I agree. I think sometimes I get caught up in things and too emotional. I’ll give it about 6 months and if I don’t like it still, I’m sure there will be other openings. I could post for a different branch or position. Thanks for your kind comments!

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  4. This Mama Works It! says:

    I love my job but it is not my life. As I am sure yours is not either. So when I find that my job is bringing me down I just remember that I am going to work to provide for my family. The real love is when I get home and I can be at my house with my family. But….if I got to the point were I was feeling anxiety or stress about it I would probably ask for a transfer or look for a new job. But really if you did not get a pay cut I would not worry to much about it. That is just my opinion though. Good luck!

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    Mrs Money Reply:

    Thank you! That is a great point. I’m working to provide for my family. πŸ™‚ Work is not my life. I am going to use that as my new mantra!

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  5. jmanna says:

    Have you done the old ‘Pros/Cons’ list thing? It sounds simplistic but it helps me flesh out the details of a decision. A pro would be ‘Steady Paycheck’. A con would be ‘Added Stress’. Balance the value of your paycheck against the value of your sanity while being honest with yourself. Maybe it is time to move on.

    I think deadlines are a great idea. Maybe keep some kind of record of your days and re-read it at the end of the month. If it sounds like it’s getting worse or you seem so very unhappy, start actively looking.

    You may also have to face the fact you’re ruining your day with your own perceptions. If you are getting the same pay and benefits then is it really a demotion?

    If you truly feel slighted, consider a discussion with your superior. Keep positive about how you enjoy working with customers and love working for the company but feel demotivated to have lost your primarily desk/administrative job. Maybe talk about some kind of development plan that will move your career forward to something more satisfying for you. Companies love the concept of employee loyalty. The smart companies encourage their employees to grow and become more valuable while staying with the company.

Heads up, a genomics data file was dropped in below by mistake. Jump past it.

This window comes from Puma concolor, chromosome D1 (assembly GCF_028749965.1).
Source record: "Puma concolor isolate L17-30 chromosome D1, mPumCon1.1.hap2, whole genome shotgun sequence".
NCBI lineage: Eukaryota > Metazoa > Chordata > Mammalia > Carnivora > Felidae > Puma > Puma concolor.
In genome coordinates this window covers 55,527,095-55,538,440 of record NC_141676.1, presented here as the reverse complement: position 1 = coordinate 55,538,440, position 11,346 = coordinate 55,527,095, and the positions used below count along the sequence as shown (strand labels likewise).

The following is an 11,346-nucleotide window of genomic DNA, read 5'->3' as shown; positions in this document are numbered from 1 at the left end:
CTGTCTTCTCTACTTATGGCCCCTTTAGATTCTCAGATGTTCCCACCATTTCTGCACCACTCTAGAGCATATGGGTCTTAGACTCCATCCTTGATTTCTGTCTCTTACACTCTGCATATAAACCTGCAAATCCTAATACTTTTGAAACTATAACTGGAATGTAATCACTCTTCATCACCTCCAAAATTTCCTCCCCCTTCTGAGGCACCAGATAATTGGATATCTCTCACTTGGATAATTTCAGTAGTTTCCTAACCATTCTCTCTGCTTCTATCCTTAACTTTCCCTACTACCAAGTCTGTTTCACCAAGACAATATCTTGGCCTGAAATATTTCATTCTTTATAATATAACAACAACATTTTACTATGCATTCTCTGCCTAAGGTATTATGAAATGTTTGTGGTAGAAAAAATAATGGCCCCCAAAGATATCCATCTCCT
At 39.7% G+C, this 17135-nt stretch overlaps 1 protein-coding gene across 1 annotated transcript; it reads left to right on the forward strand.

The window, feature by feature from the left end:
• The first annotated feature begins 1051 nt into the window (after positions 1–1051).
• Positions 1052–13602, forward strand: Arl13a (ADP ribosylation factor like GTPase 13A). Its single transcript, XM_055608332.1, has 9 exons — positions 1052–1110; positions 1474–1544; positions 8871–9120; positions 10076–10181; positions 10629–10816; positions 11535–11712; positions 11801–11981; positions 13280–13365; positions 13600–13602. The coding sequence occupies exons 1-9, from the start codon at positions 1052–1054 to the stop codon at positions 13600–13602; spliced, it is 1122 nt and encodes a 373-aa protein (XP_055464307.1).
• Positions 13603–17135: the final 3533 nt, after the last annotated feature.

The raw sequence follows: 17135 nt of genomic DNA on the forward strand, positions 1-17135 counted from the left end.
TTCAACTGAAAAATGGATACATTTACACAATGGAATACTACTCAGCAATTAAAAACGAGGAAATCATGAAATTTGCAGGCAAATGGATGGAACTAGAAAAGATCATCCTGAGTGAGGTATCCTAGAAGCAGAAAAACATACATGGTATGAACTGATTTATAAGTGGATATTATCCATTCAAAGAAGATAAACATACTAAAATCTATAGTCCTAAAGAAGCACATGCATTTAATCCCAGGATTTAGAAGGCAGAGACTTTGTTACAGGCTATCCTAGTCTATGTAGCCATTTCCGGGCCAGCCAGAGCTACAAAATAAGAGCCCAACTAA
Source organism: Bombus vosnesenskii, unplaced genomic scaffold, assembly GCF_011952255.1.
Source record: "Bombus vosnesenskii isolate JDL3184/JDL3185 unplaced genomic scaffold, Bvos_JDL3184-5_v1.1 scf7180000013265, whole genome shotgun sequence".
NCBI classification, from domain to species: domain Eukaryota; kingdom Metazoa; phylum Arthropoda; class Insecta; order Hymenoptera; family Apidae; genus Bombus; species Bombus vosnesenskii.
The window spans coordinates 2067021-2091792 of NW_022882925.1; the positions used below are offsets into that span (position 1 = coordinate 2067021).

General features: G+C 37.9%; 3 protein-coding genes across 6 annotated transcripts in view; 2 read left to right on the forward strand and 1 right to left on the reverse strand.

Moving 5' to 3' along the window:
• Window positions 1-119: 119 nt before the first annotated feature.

The general demeanor of your superior will tell you a lot. If they’re positive and upbeat and seem to be following along with the plan you’ve created together after 6 months then yay! You’re lucky enough to work for a supervisor who cares about you and your career. If you get any hesitation and nothing moves forward, face the fact you’ve reached a dead end and start a very quiet job search.

    Whatever you do: DO NOT OPENLY COMPLAIN and keep a happy front. Sounds like idiot advice right? So many folks have a very hard time hiding their unhappiness and coworkers can be perceptive. It will just cause you more problems and stress if your superiors label you as disgruntled.

    I’ve had a string of really awful jobs in the last few years. Some things I did to help ease the stress were:

    Make the most of breaks: Get away from your work environment. Go for a walk, sit in your car. Find a secluded nook of the office you don’t usually frequent and listen to music. Anything. Just get away from the environment that reminds you of the stress.

    Exercise: Go home and play Dance Dance Revolution until you’re exhausted. Walk, run, tickle fight with a loved one. Physical activity and the endorphins it releases will counter act the stress.

    Psych yourself out: This sounds insane but smile no matter how you feel. Use a happy voice. Laugh. Now watch that you don’t lay it on too thick or you’ll come across mad as a hatter. If you need inspiration and you’re allowed to have personal affects at your station, find silly little pictures that make you giggle when you see them (LOLCats and Cute Overload are great for that) and put them in a little frame you can take with you at the end of the day. (I’m guessing your workspace is shared?)